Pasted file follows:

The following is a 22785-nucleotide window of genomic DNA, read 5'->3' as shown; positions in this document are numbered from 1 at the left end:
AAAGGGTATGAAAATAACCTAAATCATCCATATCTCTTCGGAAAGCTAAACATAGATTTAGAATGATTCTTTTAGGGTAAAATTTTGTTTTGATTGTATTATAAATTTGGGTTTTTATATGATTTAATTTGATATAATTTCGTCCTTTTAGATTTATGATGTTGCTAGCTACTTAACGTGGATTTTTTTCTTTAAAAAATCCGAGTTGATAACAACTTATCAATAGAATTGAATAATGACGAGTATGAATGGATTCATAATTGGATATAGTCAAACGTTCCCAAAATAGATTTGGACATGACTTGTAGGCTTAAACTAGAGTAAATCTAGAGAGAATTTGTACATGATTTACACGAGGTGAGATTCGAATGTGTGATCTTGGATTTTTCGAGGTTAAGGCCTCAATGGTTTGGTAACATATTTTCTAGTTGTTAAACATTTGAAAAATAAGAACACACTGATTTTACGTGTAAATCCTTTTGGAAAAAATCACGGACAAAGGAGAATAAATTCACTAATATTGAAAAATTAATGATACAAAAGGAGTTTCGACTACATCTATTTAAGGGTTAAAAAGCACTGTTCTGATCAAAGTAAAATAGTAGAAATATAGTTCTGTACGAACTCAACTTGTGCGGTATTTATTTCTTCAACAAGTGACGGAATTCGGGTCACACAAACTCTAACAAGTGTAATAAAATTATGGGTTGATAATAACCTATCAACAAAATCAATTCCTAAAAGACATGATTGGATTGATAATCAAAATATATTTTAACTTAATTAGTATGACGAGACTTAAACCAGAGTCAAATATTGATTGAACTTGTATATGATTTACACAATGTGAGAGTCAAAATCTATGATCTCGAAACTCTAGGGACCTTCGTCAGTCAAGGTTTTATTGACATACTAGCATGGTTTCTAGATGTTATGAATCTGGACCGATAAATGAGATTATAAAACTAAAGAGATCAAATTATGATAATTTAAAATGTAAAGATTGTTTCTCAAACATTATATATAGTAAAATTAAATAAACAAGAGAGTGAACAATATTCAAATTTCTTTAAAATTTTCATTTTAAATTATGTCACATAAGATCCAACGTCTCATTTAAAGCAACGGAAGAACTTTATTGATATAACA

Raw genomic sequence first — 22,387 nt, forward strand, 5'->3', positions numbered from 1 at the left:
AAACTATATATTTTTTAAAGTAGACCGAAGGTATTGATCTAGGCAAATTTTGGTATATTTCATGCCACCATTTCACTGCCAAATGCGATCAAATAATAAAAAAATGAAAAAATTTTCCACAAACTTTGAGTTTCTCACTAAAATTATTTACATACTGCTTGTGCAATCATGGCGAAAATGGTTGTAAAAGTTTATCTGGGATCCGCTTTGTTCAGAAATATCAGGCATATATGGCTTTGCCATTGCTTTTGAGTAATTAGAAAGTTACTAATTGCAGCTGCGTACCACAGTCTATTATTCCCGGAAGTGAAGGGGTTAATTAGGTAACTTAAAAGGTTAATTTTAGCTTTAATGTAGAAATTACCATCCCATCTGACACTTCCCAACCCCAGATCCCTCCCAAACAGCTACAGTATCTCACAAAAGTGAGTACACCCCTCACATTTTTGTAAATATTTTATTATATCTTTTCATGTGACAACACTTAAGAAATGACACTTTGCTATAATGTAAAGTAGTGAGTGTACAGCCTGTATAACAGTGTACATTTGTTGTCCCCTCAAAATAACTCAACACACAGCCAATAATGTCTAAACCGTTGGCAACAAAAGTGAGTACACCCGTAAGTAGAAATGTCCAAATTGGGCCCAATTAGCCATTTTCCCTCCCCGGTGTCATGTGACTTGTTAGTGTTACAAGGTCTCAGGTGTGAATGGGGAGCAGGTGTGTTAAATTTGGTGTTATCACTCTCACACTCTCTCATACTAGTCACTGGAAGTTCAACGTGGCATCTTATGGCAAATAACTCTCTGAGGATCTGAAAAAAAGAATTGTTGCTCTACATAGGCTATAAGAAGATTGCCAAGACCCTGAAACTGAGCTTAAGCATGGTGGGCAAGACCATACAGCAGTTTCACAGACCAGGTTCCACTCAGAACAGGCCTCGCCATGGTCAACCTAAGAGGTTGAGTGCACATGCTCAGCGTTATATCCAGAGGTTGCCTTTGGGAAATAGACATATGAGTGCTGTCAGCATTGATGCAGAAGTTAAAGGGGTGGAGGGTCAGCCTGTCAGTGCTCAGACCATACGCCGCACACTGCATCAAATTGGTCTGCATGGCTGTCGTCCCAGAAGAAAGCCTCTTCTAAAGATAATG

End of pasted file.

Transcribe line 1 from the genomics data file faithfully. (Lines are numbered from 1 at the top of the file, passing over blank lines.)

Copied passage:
The following is a 22785-nucleotide window of genomic DNA, read 5'->3' as shown; positions in this document are numbered from 1 at the left end: